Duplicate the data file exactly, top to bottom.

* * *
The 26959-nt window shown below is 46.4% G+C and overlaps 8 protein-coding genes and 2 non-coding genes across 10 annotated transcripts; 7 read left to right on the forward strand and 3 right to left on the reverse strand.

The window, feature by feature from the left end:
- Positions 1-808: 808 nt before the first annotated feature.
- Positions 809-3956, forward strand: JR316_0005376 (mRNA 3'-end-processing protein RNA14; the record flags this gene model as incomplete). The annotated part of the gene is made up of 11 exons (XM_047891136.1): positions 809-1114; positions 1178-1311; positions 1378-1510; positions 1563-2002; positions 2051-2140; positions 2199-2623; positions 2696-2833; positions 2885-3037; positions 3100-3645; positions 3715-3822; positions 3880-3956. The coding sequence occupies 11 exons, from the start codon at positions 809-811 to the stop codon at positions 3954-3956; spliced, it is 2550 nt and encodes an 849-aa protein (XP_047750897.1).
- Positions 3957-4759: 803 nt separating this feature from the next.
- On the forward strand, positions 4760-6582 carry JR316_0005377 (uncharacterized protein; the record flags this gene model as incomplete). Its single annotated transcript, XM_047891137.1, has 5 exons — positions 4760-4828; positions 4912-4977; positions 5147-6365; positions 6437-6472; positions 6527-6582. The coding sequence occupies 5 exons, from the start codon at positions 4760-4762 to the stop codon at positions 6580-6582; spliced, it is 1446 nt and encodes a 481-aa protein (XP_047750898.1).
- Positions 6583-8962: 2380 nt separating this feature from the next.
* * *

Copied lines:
The 26959-nt window shown below is 46.4% G+C and overlaps 8 protein-coding genes and 2 non-coding genes across 10 annotated transcripts; 7 read left to right on the forward strand and 3 right to left on the reverse strand.

The window, feature by feature from the left end:
- Positions 1-808: 808 nt before the first annotated feature.
- Positions 809-3956, forward strand: JR316_0005376 (mRNA 3'-end-processing protein RNA14; the record flags this gene model as incomplete). The annotated part of the gene is made up of 11 exons (XM_047891136.1): positions 809-1114; positions 1178-1311; positions 1378-1510; positions 1563-2002; positions 2051-2140; positions 2199-2623; positions 2696-2833; positions 2885-3037; positions 3100-3645; positions 3715-3822; positions 3880-3956. The coding sequence occupies 11 exons, from the start codon at positions 809-811 to the stop codon at positions 3954-3956; spliced, it is 2550 nt and encodes an 849-aa protein (XP_047750897.1).
- Positions 3957-4759: 803 nt separating this feature from the next.
- On the forward strand, positions 4760-6582 carry JR316_0005377 (uncharacterized protein; the record flags this gene model as incomplete). Its single annotated transcript, XM_047891137.1, has 5 exons — positions 4760-4828; positions 4912-4977; positions 5147-6365; positions 6437-6472; positions 6527-6582. The coding sequence occupies 5 exons, from the start codon at positions 4760-4762 to the stop codon at positions 6580-6582; spliced, it is 1446 nt and encodes a 481-aa protein (XP_047750898.1).
- Positions 6583-8962: 2380 nt separating this feature from the next.